This post is not about presenting a particular view or solution to the issues of the age of the world, evidence of evolution and the timescale recorded in the Scriptures. Rather it is intended to help a discussion on the matter by suggesting various issues that need addressing in attempting to harmonise the physical evidence that we see with the biblical evidence in terms of theological principles. Comments are welcome if they do not accuse others of ignorance, naivety nor betraying the Faith.
Since this is about an Orthodox understanding there are some basic truths that one must hold and that are not open to much debate. The first is that God is the creator of heaven and earth and of all things visible and invisible. That is the universe cannot be considered to have come into being of its own accord nor by some determination or principle apart from God. Even all the laws of physics and randomness must come from God, so apart from God we cannot explain the existence of the universe. Also, we must be careful not to think of there existing a void or even nothing as a default understanding of existence; one would need to prove that the existence of non-existence can be a legitimate default position. I tend to find that the idea that non-existence exists contradictory. Rather I would argue, particularly as Orthodox Christians, that we start with the default of eternal omnipresent existing existence, that is “I am”, and move from there.
Also, we also believe that God sustains the universe and existence. Thus, God is not merely the uncaused cause in the chain of cause and effects. We accept that the universe is created other than God, that is of another essence, and that it is not an emanation of God in a Platonic or pantheistic manner. Yet, also the universe is not able to exist apart from God; it cannot exist in its own right over and against God rather apart from God it spirals back to non-existence. This implies among other things that there is no absolute randomness apart from God’s will.
Since creation is created with time and space because it must have a beginning not being eternal of its own right, it is subject to change. We expect to see evidence of a beginning. We also expect to see change and movement in creation rather than absolute fixed forms of existence. We can expect some form of change in living things that could equate to evolution. We also expect some form of growth from lesser to more perfect with God’s sustaining power but from greater to lesser apart from God, that is decay and corruption. We expect to see a similar mix of order and disorder.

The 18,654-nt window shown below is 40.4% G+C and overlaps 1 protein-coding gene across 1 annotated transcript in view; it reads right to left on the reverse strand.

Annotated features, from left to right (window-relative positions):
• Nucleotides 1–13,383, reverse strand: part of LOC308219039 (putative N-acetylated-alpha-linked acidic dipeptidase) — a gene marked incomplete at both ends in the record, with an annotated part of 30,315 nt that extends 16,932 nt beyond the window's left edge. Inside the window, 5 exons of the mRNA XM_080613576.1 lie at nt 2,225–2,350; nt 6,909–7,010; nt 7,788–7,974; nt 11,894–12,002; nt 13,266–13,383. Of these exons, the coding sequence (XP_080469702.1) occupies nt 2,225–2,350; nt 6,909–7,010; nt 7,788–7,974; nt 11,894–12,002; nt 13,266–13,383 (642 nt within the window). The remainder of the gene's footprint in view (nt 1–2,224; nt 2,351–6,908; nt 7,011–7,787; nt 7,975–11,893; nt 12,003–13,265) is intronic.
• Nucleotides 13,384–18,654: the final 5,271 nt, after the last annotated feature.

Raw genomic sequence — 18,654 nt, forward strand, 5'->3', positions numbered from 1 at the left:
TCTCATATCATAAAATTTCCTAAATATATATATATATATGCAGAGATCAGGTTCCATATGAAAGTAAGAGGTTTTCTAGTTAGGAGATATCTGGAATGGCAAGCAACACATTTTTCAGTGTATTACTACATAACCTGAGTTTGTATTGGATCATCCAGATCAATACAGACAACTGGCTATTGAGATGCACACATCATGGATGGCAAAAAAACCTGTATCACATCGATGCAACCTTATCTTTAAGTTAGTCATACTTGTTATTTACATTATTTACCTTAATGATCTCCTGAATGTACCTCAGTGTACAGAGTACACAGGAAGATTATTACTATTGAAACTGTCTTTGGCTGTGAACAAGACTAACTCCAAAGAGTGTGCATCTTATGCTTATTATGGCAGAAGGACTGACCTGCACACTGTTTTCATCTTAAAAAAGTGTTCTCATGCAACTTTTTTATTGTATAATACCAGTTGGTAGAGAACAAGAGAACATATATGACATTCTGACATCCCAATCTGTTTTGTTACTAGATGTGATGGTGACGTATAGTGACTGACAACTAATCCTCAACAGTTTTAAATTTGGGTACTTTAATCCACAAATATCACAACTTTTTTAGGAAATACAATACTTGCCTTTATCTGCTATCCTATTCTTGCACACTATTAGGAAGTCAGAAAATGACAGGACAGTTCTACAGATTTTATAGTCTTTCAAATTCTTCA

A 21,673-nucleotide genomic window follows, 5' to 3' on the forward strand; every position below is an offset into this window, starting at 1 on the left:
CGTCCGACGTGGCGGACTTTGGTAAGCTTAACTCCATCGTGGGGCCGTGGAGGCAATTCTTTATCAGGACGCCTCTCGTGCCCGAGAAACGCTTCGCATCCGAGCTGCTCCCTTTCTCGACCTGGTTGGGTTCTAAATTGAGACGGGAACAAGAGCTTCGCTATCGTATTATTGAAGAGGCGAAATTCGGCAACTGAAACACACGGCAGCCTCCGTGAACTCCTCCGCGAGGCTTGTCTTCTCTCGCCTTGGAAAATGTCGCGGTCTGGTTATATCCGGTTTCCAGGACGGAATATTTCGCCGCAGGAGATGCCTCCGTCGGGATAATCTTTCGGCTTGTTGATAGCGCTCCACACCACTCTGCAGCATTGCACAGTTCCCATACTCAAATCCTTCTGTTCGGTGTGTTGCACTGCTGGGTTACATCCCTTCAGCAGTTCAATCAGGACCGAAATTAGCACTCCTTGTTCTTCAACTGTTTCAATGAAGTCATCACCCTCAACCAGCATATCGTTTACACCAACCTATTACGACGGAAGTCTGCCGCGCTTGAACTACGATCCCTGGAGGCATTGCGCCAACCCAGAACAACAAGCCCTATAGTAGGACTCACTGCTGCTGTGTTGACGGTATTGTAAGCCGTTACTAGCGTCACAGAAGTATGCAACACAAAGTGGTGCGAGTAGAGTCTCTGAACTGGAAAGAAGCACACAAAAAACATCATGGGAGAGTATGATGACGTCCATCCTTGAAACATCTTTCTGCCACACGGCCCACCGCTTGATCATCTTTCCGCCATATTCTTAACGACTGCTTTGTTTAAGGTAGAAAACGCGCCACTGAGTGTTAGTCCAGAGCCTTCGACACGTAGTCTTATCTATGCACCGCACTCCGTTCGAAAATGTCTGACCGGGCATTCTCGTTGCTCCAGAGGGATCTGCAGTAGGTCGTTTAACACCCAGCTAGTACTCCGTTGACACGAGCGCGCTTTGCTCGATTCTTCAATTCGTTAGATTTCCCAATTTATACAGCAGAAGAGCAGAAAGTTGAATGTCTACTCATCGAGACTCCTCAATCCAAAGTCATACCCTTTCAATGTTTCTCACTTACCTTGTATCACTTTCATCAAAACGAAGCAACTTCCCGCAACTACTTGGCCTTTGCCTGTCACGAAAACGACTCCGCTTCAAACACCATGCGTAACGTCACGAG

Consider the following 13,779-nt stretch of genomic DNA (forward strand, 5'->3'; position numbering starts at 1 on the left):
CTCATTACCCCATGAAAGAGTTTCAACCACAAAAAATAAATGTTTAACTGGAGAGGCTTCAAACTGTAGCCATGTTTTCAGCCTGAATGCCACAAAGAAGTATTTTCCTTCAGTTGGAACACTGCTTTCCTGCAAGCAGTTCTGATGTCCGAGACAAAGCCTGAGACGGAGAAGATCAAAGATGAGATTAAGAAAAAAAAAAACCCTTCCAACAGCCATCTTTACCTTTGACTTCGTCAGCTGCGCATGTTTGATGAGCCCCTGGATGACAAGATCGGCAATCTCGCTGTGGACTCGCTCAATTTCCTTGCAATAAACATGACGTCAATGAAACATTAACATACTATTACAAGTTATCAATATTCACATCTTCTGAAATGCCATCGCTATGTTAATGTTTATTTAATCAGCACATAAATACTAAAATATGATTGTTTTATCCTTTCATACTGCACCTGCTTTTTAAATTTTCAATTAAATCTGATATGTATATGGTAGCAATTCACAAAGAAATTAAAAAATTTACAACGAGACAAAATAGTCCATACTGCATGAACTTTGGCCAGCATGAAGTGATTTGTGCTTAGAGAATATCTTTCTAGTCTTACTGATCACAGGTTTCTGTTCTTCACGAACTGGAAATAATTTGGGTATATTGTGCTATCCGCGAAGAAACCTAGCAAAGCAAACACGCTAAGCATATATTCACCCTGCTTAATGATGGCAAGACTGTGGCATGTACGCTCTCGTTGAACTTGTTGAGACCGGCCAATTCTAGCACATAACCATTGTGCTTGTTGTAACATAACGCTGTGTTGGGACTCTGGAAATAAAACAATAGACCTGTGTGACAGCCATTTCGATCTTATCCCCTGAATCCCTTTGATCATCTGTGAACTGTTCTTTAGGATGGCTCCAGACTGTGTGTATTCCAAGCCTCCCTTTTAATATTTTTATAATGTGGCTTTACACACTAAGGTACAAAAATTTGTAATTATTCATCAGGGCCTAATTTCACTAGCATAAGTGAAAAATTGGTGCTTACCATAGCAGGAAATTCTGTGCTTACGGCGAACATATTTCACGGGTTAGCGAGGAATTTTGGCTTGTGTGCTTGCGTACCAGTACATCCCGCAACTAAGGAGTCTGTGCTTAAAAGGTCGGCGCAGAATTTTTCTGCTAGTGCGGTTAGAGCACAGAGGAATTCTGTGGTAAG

Because God is infinite and unfathomable then we should expect creation that in many ways reflects who God is in created form, that is somewhat infinite in extent, yet not quite, and mysterious in its ways. The universe should be not be empty but yet in discreet units since it is not absolutely infinite nor fills all things. We should also expect to see some reason in the universe as reflecting the Logos. The universe should be predictable yet not quite allowing some freedom of God in its operation; this can lead to a certain chaos from our perspective but not that of God.
Because God is one, we should expect to see an inner unity to the universe that it can be reduced to one united point. We would also expect to see that humanity is united with all the other animals and forms of live and even inanimate objects. Thus, it should appear that we come from a singular source, that all animal life can be linked in trees of similar features.
In terms of timescale, the primary focus of biblical revelation is man with whom God unites to the created universe. Thus, the timescale of the universe pre-man is rather irrelevant to us. God is capable of creating the universe in an instant and also He could develop it over billions of years. God may wish to have the universe form according to the principles that He has given for its existence and operation or He may wish to express His freedom. I think that it is most likely that the universe is created and sustained according to its principles with a history that is consistent with these, yet with the possibility that some change in these may have occurred. However, whether God creates the universe with its history for its consistency from the point it is useful for the existence of man or whether He allows it to develop from scratch according to these principles is another matter and I think difficult to prove. It would seem to me that the world must have had some age to it, consistent to its own principles, before man could live on it whether God created it this way in an instant or developed it this way over billions of years.